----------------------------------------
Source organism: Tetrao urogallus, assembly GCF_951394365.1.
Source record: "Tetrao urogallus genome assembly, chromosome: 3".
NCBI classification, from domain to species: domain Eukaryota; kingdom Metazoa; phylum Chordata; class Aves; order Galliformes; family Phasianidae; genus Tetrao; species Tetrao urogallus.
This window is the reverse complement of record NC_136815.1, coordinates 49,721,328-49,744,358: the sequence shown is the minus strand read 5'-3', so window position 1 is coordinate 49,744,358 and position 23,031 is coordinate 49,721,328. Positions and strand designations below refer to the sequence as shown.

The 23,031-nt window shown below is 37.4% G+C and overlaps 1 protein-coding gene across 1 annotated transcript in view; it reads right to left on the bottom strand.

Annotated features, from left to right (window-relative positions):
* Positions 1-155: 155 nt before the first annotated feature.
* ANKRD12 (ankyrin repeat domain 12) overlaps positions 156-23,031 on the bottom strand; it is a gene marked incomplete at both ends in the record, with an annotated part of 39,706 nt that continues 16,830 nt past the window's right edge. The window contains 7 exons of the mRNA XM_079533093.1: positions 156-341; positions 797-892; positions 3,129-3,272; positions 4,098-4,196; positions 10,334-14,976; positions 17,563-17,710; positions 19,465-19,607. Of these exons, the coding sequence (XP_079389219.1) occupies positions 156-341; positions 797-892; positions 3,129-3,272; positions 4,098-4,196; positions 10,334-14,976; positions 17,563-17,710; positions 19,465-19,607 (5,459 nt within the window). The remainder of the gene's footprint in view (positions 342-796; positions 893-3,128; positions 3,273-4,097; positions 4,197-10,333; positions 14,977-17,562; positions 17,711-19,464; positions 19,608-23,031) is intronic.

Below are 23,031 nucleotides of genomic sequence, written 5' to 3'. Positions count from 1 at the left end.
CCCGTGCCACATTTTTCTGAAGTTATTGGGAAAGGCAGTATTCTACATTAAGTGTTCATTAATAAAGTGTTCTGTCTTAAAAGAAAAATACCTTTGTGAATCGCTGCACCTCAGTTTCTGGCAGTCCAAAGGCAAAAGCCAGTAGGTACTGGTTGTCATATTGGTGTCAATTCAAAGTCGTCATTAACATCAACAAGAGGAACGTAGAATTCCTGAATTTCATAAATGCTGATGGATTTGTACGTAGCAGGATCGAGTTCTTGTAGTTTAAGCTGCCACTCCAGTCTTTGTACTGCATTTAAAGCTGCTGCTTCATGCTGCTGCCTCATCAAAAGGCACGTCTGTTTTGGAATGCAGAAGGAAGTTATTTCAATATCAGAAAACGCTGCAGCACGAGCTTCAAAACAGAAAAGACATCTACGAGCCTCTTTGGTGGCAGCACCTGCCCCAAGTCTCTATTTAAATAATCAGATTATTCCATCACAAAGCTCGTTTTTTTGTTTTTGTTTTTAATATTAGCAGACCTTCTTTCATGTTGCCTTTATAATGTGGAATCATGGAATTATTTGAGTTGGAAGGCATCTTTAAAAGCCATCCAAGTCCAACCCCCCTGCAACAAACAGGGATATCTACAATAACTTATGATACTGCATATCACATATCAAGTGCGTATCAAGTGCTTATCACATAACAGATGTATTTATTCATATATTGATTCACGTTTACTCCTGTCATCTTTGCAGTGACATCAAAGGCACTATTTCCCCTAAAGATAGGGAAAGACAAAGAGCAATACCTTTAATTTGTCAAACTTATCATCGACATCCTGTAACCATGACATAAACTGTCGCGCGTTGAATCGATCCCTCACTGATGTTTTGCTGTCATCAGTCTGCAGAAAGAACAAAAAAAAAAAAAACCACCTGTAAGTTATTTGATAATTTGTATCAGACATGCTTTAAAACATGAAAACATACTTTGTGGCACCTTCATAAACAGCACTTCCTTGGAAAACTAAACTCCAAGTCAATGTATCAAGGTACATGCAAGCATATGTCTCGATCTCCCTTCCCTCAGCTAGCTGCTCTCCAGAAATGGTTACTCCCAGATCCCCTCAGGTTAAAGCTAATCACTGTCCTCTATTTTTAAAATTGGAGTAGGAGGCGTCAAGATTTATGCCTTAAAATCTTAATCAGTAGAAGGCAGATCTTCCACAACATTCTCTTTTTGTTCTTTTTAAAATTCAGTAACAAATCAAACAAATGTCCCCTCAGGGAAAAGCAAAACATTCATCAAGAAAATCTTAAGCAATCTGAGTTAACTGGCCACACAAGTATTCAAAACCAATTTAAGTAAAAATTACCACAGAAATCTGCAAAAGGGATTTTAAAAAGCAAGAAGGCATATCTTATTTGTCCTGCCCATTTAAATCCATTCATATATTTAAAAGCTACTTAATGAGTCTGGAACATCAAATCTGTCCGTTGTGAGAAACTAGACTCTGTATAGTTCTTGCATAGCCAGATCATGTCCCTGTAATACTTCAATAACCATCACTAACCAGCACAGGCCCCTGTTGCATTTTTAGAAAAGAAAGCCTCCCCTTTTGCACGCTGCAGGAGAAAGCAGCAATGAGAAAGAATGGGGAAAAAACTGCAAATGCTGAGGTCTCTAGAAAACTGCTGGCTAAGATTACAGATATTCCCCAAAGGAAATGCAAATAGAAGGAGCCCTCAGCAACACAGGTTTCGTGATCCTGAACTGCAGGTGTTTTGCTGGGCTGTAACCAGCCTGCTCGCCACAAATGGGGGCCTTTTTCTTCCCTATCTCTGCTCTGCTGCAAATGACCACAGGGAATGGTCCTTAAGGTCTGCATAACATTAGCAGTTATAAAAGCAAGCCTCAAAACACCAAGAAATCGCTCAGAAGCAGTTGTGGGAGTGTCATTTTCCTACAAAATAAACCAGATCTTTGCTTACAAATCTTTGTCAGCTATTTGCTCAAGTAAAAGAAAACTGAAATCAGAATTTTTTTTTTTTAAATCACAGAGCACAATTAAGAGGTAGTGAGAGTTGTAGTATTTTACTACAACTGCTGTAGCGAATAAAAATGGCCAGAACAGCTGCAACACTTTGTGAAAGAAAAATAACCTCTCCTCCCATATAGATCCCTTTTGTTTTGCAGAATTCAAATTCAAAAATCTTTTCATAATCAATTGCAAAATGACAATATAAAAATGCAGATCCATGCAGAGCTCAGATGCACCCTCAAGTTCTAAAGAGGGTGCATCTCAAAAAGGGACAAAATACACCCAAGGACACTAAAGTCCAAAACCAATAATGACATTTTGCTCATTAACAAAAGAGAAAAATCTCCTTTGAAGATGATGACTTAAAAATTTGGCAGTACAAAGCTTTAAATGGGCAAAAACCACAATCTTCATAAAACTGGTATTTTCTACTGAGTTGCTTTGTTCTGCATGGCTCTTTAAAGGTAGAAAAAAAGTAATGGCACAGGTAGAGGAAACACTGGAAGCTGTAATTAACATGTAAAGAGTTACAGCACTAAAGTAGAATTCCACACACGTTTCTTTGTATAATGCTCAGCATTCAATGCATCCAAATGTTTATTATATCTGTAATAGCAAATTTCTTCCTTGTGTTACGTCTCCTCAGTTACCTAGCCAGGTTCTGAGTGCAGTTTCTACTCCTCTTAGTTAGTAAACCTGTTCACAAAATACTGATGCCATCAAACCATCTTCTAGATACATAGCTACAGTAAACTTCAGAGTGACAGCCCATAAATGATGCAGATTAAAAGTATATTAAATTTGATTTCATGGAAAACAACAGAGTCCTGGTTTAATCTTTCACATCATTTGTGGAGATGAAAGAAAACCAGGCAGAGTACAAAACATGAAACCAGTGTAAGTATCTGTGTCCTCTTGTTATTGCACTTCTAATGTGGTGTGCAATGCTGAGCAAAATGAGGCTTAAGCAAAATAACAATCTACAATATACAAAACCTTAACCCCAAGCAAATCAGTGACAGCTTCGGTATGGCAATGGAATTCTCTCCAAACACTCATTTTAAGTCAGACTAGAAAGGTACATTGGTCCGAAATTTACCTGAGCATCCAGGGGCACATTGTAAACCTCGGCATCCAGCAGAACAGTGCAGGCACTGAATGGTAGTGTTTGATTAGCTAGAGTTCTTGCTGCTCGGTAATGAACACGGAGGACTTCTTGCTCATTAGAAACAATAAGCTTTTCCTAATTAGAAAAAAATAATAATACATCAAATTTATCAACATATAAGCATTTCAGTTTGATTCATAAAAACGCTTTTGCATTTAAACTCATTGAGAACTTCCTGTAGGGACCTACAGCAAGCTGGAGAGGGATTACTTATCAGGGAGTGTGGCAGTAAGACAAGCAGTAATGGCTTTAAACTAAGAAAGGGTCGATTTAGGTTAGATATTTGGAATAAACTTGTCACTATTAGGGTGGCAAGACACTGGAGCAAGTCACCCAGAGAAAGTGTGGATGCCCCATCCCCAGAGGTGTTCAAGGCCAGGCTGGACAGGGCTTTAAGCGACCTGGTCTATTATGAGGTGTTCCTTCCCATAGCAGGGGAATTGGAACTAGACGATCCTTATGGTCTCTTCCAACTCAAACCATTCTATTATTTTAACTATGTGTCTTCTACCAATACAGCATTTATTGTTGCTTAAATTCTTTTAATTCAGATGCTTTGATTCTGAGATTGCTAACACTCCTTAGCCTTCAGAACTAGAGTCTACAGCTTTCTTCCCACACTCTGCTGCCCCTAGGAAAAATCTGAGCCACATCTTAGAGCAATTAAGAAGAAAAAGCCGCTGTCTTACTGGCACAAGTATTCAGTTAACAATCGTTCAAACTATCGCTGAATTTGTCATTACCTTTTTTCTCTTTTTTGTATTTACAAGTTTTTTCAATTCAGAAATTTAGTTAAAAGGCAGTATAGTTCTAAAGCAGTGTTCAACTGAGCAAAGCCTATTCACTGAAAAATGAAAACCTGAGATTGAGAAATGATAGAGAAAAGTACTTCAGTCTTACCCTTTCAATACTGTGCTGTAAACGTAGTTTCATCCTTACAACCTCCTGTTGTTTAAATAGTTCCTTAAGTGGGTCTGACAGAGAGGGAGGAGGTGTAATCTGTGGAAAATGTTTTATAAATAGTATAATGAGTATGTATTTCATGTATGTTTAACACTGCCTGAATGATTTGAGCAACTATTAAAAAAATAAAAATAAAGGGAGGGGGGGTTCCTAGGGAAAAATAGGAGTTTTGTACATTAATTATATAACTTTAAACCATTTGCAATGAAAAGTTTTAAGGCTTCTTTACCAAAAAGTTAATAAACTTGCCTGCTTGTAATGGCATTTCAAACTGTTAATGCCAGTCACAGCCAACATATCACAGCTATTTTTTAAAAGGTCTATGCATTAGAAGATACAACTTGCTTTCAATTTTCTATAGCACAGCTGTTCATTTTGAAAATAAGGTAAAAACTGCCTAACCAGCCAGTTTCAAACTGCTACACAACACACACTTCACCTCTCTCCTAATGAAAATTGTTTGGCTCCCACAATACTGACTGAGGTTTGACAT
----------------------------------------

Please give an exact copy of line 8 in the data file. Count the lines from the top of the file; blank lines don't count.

* ANKRD12 (ankyrin repeat domain 12) overlaps positions 156-23,031 on the bottom strand; it is a gene marked incomplete at both ends in the record, with an annotated part of 39,706 nt that continues 16,830 nt past the window's right edge. The window contains 7 exons of the mRNA XM_079533093.1: positions 156-341; positions 797-892; positions 3,129-3,272; positions 4,098-4,196; positions 10,334-14,976; positions 17,563-17,710; positions 19,465-19,607. Of these exons, the coding sequence (XP_079389219.1) occupies positions 156-341; positions 797-892; positions 3,129-3,272; positions 4,098-4,196; positions 10,334-14,976; positions 17,563-17,710; positions 19,465-19,607 (5,459 nt within the window). The remainder of the gene's footprint in view (positions 342-796; positions 893-3,128; positions 3,273-4,097; positions 4,197-10,333; positions 14,977-17,562; positions 17,711-19,464; positions 19,608-23,031) is intronic.